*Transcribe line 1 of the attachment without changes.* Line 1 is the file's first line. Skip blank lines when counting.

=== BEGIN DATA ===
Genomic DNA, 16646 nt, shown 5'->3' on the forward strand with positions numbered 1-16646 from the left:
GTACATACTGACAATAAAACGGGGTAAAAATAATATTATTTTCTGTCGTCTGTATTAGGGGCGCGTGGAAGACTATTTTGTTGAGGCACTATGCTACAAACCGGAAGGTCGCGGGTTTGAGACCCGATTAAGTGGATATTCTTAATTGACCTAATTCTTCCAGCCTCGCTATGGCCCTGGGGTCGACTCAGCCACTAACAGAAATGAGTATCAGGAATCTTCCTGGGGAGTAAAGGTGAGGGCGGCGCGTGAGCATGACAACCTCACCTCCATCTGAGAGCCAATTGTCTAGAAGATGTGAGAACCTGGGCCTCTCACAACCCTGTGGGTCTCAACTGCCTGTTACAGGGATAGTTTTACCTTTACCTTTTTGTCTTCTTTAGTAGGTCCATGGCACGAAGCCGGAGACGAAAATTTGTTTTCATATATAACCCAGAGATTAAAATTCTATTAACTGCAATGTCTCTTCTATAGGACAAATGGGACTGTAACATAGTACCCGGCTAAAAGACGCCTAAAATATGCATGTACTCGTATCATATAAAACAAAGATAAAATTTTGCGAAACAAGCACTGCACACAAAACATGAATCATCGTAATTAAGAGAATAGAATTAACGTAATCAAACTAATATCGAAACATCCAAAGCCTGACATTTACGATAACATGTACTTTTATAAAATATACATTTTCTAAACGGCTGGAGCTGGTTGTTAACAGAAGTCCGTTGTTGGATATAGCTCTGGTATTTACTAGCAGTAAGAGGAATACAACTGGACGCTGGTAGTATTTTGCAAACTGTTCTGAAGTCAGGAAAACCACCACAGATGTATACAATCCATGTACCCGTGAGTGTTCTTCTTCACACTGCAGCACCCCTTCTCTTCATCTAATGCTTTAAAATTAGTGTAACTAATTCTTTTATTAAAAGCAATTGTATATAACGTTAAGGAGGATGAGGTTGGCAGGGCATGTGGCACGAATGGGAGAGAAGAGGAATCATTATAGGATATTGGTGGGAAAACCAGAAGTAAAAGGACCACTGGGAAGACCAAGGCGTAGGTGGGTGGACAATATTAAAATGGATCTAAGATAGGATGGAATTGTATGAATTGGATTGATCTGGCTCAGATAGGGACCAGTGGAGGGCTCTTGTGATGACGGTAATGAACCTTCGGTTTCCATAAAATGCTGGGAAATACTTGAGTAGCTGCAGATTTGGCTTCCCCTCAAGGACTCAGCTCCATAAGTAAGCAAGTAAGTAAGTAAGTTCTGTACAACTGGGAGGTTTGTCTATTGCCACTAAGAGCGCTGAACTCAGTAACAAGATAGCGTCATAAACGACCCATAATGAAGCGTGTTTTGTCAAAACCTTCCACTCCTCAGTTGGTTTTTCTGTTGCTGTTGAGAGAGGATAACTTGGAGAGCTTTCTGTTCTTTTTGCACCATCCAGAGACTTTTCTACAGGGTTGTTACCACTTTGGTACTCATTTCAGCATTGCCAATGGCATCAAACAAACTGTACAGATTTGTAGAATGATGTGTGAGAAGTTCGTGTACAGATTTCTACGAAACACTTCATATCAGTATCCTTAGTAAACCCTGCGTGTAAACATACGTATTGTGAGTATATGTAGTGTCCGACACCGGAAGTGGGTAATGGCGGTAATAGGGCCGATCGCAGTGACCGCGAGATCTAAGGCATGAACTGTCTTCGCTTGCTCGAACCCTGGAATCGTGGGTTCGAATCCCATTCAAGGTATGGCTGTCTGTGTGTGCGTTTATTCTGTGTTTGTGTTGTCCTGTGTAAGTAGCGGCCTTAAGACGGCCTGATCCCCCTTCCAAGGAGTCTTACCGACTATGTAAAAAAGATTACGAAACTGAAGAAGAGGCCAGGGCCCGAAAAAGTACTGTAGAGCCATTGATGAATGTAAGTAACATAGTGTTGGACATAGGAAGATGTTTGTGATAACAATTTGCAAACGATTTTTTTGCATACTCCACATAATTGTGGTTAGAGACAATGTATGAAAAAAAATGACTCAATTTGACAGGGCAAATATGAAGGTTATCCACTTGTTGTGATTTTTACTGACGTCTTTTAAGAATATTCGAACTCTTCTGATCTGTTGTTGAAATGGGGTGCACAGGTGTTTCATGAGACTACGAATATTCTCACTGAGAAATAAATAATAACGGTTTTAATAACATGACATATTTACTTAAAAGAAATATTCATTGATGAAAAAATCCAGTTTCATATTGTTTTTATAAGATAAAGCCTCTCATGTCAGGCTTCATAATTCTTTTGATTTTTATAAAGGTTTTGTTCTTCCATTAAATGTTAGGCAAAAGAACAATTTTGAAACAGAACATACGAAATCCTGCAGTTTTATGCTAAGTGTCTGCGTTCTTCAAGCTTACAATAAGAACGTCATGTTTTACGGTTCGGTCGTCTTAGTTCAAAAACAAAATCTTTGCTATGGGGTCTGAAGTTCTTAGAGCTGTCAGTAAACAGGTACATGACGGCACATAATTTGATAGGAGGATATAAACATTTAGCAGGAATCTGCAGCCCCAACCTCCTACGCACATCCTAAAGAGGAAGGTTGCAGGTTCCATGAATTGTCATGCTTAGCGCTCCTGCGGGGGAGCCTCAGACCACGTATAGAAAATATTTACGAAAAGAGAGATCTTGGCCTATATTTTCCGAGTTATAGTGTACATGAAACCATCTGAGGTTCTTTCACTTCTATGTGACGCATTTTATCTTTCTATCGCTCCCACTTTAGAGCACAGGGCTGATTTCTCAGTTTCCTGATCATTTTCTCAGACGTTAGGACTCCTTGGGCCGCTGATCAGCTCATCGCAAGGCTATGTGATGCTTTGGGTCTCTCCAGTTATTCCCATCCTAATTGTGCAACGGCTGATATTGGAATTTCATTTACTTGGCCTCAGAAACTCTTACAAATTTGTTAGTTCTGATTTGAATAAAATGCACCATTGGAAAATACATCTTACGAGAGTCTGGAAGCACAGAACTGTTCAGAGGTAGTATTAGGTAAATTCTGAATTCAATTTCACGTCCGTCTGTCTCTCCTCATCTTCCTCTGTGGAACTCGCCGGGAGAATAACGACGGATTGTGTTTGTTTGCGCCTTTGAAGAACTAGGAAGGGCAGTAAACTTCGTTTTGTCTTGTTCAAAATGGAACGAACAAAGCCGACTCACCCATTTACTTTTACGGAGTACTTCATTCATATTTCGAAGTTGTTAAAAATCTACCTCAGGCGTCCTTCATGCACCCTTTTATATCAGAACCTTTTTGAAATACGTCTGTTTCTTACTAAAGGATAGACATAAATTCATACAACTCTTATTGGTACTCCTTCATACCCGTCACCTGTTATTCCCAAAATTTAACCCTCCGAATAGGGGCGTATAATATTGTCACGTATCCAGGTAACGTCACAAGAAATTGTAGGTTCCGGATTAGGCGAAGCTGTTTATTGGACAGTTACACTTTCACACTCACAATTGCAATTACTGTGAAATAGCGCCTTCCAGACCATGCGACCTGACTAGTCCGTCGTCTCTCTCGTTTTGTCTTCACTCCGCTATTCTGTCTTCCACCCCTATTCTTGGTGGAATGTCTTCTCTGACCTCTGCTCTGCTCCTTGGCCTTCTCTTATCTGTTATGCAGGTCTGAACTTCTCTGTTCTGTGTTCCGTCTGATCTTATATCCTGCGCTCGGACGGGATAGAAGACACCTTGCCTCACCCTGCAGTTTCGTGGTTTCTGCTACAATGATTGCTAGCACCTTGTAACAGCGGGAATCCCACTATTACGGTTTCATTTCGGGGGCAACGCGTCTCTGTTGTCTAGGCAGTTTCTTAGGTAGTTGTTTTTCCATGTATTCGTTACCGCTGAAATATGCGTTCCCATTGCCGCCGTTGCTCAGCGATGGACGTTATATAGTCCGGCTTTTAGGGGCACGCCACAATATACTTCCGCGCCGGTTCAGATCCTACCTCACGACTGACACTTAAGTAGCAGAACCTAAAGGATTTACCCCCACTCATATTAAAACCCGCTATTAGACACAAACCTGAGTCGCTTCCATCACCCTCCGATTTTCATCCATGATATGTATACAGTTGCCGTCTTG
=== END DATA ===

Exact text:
Genomic DNA, 16646 nt, shown 5'->3' on the forward strand with positions numbered 1-16646 from the left: